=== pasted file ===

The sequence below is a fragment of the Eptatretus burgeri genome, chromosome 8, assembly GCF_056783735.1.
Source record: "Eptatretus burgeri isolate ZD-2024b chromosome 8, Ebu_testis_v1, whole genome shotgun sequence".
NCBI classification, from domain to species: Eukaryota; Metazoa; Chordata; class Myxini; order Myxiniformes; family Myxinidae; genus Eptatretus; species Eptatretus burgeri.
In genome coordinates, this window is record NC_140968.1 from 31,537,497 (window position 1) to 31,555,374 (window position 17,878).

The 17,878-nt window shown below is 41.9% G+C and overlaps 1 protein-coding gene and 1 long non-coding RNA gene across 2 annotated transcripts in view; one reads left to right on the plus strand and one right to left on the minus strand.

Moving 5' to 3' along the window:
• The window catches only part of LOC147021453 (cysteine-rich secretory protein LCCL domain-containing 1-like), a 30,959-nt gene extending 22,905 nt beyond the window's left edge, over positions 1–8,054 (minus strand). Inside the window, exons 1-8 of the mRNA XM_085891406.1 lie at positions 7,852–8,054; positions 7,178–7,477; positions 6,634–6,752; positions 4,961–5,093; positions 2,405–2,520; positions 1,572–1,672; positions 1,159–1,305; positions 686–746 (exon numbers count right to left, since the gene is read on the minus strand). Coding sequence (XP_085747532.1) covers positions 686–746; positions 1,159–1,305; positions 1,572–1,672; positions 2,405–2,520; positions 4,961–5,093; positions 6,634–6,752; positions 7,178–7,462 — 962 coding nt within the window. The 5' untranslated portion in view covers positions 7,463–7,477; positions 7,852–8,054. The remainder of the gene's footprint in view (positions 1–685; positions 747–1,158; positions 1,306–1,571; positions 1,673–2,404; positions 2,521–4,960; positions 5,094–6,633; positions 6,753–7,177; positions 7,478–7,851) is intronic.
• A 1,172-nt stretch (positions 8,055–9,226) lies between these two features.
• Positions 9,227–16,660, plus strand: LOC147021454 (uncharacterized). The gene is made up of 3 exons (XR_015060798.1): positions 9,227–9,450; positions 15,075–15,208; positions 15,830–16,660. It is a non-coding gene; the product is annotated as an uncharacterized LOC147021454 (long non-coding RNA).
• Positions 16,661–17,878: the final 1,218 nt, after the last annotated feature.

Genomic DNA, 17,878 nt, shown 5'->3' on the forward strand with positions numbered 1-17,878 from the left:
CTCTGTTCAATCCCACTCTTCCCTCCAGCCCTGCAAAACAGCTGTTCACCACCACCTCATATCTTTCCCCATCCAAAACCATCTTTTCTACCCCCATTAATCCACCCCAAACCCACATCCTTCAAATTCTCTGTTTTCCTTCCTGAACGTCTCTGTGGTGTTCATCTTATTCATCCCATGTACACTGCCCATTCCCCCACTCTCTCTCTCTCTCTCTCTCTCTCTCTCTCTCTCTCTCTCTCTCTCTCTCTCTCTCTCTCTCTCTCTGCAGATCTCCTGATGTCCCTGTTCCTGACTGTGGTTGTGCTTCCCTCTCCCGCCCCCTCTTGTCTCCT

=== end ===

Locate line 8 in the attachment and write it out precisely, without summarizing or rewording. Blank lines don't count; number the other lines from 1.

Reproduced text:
• A 1,172-nt stretch (positions 8,055–9,226) lies between these two features.